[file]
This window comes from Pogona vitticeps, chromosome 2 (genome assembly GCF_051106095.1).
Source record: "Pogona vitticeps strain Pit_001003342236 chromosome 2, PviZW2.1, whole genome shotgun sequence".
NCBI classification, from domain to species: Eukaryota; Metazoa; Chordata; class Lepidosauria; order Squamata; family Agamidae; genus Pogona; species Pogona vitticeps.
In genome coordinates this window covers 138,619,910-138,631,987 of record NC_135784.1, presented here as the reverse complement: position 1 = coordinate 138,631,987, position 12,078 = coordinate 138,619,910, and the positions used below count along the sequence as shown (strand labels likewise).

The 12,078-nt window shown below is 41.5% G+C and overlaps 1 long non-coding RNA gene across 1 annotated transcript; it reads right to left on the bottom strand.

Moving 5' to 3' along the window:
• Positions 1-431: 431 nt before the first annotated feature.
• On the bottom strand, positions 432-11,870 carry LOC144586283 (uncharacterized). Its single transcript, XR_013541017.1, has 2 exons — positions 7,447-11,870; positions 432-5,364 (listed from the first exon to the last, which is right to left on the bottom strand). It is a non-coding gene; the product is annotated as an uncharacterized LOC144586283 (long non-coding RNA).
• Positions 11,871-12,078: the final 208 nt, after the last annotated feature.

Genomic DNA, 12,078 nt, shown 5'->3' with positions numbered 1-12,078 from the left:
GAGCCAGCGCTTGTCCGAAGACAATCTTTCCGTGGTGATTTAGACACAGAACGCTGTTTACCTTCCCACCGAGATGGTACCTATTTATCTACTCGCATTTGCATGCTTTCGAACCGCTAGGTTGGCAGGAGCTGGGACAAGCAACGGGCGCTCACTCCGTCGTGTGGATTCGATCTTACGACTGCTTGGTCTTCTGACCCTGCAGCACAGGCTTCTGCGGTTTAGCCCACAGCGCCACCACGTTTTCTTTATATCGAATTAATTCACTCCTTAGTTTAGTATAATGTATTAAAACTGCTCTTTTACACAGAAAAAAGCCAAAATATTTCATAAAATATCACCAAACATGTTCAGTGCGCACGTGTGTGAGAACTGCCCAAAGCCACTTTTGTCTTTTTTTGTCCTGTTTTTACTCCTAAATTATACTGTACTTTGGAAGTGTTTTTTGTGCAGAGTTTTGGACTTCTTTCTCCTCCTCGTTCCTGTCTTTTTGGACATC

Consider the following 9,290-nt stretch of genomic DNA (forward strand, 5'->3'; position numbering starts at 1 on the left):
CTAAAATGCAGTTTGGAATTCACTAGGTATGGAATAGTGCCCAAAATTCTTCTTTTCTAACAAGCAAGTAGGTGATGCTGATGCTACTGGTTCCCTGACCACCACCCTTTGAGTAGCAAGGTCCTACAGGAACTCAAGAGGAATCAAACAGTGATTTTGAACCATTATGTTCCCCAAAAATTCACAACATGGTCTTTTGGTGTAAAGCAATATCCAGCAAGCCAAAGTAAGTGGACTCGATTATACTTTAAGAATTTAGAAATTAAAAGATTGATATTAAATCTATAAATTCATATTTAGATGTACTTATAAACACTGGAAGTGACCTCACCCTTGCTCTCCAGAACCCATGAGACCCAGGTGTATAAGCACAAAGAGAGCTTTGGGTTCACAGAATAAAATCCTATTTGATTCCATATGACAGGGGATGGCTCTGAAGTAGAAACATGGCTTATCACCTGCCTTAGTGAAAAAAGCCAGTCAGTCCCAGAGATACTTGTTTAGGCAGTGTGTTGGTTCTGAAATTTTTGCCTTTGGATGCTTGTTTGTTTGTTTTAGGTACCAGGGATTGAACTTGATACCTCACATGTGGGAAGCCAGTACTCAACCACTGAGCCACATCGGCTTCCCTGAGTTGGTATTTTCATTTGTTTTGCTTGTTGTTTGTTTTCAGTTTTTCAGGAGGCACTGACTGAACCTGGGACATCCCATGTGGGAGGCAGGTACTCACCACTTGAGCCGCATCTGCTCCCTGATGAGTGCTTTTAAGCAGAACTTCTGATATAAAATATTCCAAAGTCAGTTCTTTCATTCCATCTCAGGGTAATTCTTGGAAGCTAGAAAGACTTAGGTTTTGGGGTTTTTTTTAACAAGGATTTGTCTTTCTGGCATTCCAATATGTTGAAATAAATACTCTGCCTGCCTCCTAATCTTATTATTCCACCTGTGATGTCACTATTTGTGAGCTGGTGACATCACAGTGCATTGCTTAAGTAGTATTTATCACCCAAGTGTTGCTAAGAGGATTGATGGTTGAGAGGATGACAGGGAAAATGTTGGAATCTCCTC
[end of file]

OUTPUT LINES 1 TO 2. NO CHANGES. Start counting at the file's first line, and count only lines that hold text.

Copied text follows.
This window comes from Pogona vitticeps, chromosome 2 (genome assembly GCF_051106095.1).
Source record: "Pogona vitticeps strain Pit_001003342236 chromosome 2, PviZW2.1, whole genome shotgun sequence".